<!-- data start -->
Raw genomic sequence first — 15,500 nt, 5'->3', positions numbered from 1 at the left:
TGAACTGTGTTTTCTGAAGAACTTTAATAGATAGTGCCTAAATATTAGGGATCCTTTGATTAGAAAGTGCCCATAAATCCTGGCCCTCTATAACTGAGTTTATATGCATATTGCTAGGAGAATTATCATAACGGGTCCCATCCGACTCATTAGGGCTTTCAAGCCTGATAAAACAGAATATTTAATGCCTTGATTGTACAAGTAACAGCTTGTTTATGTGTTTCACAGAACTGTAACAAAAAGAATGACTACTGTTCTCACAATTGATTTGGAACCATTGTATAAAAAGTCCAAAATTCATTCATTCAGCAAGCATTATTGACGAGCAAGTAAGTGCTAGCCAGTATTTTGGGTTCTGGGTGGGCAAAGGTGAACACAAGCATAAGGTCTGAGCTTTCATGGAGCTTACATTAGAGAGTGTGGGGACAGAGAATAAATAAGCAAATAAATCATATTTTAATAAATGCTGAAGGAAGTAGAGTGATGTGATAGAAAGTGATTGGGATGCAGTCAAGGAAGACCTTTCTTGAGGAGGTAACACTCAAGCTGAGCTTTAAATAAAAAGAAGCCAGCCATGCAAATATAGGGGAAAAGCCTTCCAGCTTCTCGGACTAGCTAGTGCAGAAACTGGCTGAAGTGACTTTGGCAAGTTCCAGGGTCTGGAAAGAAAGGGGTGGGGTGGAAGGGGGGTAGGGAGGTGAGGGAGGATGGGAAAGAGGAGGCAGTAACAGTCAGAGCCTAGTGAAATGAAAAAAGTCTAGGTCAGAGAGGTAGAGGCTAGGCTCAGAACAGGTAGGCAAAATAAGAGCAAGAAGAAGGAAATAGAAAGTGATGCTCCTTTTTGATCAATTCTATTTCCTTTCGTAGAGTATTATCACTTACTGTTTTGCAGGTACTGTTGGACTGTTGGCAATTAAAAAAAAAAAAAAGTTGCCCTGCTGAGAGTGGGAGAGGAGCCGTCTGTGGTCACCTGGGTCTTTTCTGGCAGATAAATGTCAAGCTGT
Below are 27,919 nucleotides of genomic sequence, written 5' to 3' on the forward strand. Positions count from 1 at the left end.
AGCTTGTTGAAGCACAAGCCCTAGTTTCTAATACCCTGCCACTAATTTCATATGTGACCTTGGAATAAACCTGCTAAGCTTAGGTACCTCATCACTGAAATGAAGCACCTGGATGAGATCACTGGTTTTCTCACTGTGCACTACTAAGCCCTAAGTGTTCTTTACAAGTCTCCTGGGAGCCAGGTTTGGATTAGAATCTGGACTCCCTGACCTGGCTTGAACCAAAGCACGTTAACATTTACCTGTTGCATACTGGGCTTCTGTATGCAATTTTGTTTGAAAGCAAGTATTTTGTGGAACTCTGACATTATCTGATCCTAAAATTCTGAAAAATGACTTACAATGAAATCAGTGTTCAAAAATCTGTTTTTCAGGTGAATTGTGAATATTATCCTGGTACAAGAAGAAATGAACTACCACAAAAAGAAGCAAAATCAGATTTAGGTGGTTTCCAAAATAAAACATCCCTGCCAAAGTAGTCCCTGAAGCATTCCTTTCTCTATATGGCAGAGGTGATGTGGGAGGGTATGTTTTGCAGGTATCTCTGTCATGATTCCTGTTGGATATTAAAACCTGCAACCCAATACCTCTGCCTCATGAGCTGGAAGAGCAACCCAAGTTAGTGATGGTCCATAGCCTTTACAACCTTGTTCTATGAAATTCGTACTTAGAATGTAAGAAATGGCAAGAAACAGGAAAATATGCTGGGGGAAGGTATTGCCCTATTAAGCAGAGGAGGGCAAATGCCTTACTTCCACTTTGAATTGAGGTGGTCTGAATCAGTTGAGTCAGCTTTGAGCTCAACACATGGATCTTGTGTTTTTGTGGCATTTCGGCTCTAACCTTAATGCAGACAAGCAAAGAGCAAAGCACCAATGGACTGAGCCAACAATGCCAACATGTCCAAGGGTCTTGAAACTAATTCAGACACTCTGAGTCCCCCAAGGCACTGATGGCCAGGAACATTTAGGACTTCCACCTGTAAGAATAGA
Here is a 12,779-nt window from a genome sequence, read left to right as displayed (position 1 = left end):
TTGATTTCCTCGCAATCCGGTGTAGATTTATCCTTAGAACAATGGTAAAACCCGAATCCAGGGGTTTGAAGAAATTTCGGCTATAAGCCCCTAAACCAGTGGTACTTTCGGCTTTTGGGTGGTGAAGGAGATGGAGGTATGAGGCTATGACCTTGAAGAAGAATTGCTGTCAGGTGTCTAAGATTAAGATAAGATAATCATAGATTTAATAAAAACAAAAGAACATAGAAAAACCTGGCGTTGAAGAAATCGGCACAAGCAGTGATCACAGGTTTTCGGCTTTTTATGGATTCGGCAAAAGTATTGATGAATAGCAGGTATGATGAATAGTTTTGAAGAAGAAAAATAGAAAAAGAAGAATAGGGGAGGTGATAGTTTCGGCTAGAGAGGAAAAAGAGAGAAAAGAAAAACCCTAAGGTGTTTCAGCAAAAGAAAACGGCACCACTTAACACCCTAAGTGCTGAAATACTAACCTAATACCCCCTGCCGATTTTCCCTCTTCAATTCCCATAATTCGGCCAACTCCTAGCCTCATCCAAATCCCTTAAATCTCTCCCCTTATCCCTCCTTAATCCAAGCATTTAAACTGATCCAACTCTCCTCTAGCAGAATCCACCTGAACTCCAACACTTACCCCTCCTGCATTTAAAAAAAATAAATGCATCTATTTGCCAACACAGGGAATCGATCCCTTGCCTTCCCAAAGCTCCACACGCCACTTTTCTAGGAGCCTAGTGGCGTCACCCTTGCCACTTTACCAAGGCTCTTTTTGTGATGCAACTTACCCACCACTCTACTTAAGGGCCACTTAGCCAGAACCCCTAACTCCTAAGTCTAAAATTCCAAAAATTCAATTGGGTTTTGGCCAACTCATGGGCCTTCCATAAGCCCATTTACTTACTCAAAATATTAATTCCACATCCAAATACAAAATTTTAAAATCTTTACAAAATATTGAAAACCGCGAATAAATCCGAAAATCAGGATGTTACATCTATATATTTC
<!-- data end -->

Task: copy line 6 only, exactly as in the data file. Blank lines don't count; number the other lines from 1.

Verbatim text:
TTGATTTCCTCGCAATCCGGTGTAGATTTATCCTTAGAACAATGGTAAAACCCGAATCCAGGGGTTTGAAGAAATTTCGGCTATAAGCCCCTAAACCAGTGGTACTTTCGGCTTTTGGGTGGTGAAGGAGATGGAGGTATGAGGCTATGACCTTGAAGAAGAATTGCTGTCAGGTGTCTAAGATTAAGATAAGATAATCATAGATTTAATAAAAACAAAAGAACATAGAAAAACCTGGCGTTGAAGAAATCGGCACAAGCAGTGATCACAGGTTTTCGGCTTTTTATGGATTCGGCAAAAGTATTGATGAATAGCAGGTATGATGAATAGTTTTGAAGAAGAAAAATAGAAAAAGAAGAATAGGGGAGGTGATAGTTTCGGCTAGAGAGGAAAAAGAGAGAAAAGAAAAACCCTAAGGTGTTTCAGCAAAAGAAAACGGCACCACTTAACACCCTAAGTGCTGAAATACTAACCTAATACCCCCTGCCGATTTTCCCTCTTCAATTCCCATAATTCGGCCAACTCCTAGCCTCATCCAAATCCCTTAAATCTCTCCCCTTATCCCTCCTTAATCCAAGCATTTAAACTGATCCAACTCTCCTCTAGCAGAATCCACCTGAACTCCAACACTTACCCCTCCTGCATTTAAAAAAAATAAATGCATCTATTTGCCAACACAGGGAATCGATCCCTTGCCTTCCCAAAGCTCCACACGCCACTTTTCTAGGAGCCTAGTGGCGTCACCCTTGCCACTTTACCAAGGCTCTTTTTGTGATGCAACTTACCCACCACTCTACTTAAGGGCCACTTAGCCAGAACCCCTAACTCCTAAGTCTAAAATTCCAAAAATTCAATTGGGTTTTGGCCAACTCATGGGCCTTCCATAAGCCCATTTACTTACTCAAAATATTAATTCCACATCCAAATACAAAATTTTAAAATCTTTACAAAATATTGAAAACCGCGAATAAATCCGAAAATCAGGATGTTACATCTATATATTTC